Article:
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The One Moss-Rose   By: (1822-1899)

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First Page:

THE ONE MOSS ROSE.

[Illustration: "STOP, STOP, DON'T CUT IT!"]

[Illustration]

THE ONE MOSS ROSE.

BY

REV. P. B. POWER, M.A.

[Illustration: Emblem]

LONDON: T. NELSON AND SONS, PATERNOSTER ROW; EDINBURGH; AND NEW YORK. 1872.

[Illustration]

THE ONE MOSS ROSE.

[Illustration: L]EONARD DOBBIN had a humble cottage upon Squire Courtenay's estate; but although the cottage was humble, it was always kept neat and clean, and was a pattern of everything that a poor man's dwelling should be. The white washed walls, the smoothly raked gravel walk, and the sanded floor, were so many evidences that Leonard was a careful and a thrifty man; and while some of his poorer neighbours laughed, and asked where was the use of being so precise, they could not help respecting Dobbin, nevertheless.

The great, and, indeed, almost the only pleasure upon which the labourer allowed himself to spend any time, was the little flower garden in front of the house. The garden was Dobbin's pride; and the pride of the garden was a moss rose tree, which was the peculiar treasure of the labourer's little crippled son, who watched it from the window, and whenever he was well enough, crept out to water it, and pick off any stray snail which had ventured to climb up its rich brown leaves. No mother ever watched her little infant with more eager eyes than Jacob Dobbin did his favourite rose; and no doubt he thought all the more of it because he had so few pleasures in life. Jacob Dobbin had no fine toys, he could not take any long walks, nor could he play at cricket, or any such games, therefore his rose tree was all the more precious; in fact, in his estimation there was nothing to compare with it in the world.

There was a great difference between poor Jacob's lot and that of Squire Courtenay's son. James Courtenay had plenty of toys; he had also a pony, and a servant to attend him whenever he rode out; when the summer came, he used often to go out sailing with the squire in his yacht; and there was scarce anything on which he set his heart which he was not able to get.

With all these pleasures, James Courtenay was not, however, so happy a youth as poor Jacob Dobbin. Jacob, though crippled, was contented his few pleasures were thoroughly enjoyed, and "a contented mind is a continual feast;" whereas James was spoiled by the abundance of good things at his command; he was like the full man that loatheth the honeycomb; and he often caused no little trouble to his friends, and, indeed, to himself also, by the evil tempers he displayed.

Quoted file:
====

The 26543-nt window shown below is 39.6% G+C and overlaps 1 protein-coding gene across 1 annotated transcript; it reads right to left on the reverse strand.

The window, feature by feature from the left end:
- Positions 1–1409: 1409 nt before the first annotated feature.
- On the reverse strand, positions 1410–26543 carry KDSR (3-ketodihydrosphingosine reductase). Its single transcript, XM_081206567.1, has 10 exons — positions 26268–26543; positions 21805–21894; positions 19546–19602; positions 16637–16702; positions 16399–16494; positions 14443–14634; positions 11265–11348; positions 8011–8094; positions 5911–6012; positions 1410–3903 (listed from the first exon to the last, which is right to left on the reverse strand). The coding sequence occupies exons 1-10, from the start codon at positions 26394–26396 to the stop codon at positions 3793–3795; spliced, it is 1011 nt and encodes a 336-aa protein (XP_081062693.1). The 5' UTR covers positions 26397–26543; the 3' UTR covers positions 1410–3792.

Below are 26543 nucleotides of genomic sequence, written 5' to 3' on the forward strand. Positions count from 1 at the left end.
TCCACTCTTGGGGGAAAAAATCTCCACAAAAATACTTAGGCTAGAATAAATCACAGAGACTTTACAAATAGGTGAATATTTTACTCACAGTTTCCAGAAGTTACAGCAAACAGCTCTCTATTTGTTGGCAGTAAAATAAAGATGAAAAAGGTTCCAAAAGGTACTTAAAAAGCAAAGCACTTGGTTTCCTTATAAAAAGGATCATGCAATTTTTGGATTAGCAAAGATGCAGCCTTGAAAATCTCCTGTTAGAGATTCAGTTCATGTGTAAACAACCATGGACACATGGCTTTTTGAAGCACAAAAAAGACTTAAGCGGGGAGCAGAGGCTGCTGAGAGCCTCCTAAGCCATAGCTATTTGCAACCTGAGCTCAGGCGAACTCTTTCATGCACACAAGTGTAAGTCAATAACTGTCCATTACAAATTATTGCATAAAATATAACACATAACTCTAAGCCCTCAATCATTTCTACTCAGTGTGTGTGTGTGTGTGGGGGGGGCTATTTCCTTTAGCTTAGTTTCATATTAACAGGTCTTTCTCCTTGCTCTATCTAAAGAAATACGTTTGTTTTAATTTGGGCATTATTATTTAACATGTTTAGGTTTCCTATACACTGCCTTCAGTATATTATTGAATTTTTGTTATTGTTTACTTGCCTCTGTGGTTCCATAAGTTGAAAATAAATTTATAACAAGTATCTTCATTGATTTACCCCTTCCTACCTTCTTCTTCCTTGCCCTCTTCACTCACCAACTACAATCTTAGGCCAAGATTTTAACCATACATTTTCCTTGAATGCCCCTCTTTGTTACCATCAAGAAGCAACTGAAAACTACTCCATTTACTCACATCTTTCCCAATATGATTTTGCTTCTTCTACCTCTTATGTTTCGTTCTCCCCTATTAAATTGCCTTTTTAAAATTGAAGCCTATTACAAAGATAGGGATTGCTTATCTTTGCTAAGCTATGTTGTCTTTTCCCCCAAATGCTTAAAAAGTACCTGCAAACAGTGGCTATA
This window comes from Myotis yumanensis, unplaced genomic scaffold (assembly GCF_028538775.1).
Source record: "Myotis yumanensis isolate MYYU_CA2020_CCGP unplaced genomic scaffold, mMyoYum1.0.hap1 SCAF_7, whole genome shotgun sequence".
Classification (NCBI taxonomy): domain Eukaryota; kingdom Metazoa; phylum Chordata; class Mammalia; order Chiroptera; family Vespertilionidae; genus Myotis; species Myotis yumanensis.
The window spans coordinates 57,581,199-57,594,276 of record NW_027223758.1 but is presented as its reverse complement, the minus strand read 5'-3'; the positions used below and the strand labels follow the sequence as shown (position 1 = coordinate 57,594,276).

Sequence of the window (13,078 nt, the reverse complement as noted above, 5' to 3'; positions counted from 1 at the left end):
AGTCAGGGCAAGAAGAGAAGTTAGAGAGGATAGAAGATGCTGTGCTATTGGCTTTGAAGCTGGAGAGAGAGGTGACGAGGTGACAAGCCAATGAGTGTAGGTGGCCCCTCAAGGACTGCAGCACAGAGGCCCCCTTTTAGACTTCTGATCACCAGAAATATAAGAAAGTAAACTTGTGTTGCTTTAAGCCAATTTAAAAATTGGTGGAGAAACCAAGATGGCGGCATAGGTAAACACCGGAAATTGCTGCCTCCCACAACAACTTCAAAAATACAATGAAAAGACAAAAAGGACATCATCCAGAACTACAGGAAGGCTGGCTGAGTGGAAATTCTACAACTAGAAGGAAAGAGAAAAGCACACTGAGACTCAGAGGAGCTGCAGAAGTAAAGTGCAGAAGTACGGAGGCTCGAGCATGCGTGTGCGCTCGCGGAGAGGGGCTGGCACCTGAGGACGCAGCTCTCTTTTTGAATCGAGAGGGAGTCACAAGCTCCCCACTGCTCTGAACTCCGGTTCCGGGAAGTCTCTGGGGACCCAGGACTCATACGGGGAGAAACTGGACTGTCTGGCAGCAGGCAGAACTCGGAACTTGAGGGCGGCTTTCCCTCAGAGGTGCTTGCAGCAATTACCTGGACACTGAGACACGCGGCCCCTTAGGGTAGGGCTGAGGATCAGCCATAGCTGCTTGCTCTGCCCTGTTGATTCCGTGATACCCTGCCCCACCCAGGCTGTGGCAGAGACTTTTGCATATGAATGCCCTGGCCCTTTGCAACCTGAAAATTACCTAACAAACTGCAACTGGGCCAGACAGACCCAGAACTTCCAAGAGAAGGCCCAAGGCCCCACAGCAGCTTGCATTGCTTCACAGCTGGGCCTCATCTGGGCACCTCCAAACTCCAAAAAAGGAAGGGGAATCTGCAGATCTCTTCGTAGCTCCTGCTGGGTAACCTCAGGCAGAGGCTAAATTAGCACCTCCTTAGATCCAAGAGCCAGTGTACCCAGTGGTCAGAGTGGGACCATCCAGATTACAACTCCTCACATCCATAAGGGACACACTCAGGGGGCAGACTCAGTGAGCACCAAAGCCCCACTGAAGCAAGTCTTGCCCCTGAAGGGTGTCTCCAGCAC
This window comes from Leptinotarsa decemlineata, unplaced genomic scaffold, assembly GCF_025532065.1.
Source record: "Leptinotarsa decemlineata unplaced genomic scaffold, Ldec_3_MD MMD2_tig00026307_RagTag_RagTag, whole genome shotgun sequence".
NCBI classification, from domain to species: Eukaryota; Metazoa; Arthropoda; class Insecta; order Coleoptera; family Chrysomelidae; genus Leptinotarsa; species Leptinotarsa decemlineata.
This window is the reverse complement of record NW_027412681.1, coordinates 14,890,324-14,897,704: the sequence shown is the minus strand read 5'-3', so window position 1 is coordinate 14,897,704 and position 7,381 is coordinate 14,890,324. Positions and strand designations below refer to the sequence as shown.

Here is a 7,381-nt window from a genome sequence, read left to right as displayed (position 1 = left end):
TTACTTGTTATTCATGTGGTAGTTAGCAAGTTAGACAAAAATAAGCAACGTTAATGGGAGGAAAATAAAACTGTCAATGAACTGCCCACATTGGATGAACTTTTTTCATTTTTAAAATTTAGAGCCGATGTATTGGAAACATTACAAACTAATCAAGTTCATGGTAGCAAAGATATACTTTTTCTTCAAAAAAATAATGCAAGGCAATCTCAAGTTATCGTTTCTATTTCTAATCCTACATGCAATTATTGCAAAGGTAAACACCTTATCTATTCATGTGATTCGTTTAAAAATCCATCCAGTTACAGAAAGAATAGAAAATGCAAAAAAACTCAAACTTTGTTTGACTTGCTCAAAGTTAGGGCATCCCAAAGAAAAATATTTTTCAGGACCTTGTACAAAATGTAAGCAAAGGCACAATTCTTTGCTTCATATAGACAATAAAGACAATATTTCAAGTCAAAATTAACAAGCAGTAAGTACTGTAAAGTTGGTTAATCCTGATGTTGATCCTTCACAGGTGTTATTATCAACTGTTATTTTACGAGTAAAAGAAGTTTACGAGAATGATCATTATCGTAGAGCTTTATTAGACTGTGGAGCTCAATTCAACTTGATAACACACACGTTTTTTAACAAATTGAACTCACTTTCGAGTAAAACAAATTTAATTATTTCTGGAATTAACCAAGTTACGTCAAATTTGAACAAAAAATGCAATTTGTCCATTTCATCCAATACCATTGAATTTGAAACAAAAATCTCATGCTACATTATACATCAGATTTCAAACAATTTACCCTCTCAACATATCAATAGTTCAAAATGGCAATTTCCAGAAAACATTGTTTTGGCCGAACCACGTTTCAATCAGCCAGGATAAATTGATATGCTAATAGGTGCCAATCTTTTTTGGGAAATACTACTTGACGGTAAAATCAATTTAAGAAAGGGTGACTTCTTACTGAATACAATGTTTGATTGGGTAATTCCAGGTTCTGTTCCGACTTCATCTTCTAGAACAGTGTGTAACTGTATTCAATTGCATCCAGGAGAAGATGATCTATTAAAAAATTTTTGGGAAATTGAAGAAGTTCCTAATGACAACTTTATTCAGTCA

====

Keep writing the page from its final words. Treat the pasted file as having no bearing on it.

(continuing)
Many a time did James Courtenay's old nurse, who was a God fearing woman, point out to him that the world was not made for him alone; that there were many others to be considered as well as himself; and that although God had given him many things, still he was not of a bit more importance in His sight than others who had not so much. All this the young squire would never have listened to from any one else; but old Aggie had reared him, and whenever he was laid by with any illness, or was in any particular trouble, she was the one to whom he always fled. "God sometimes teaches people very bitter lessons," said old Aggie one day, when James Courtenay had been speaking contemptuously to one of the servants; "and take care, Master James, lest you soon have to learn one."

Jacob Dobbin had been for some time worse than usual, his cough was more severe, and his poor leg more painful, when his father and he held a long conversation by the side of their scanty fire.

Leonard had made the tea in the old black pot with the broken spout, and Jacob lay on his little settle, close up to the table.

"Father," said Jacob, "I saw the young squire ride by on his gray pony to day, and just then my leg gave me a sore pinch, and I thought, How strange it is that there should be such a difference between folk; he's almost always galloping about, and I'm almost always in bed."

"Poor folk," answered Jacob's father, "are not always so badly off as they suppose; little things make them happy, and little things often make great folk un happy; and let us remember, Jacob, that whatever may be our lot in life, we all have an opportunity of pleasing God, and so obtaining the great reward, which of his mercy, and for Christ's sake, he will give to all those who please him by patient continuance in well doing... Continue reading book >>




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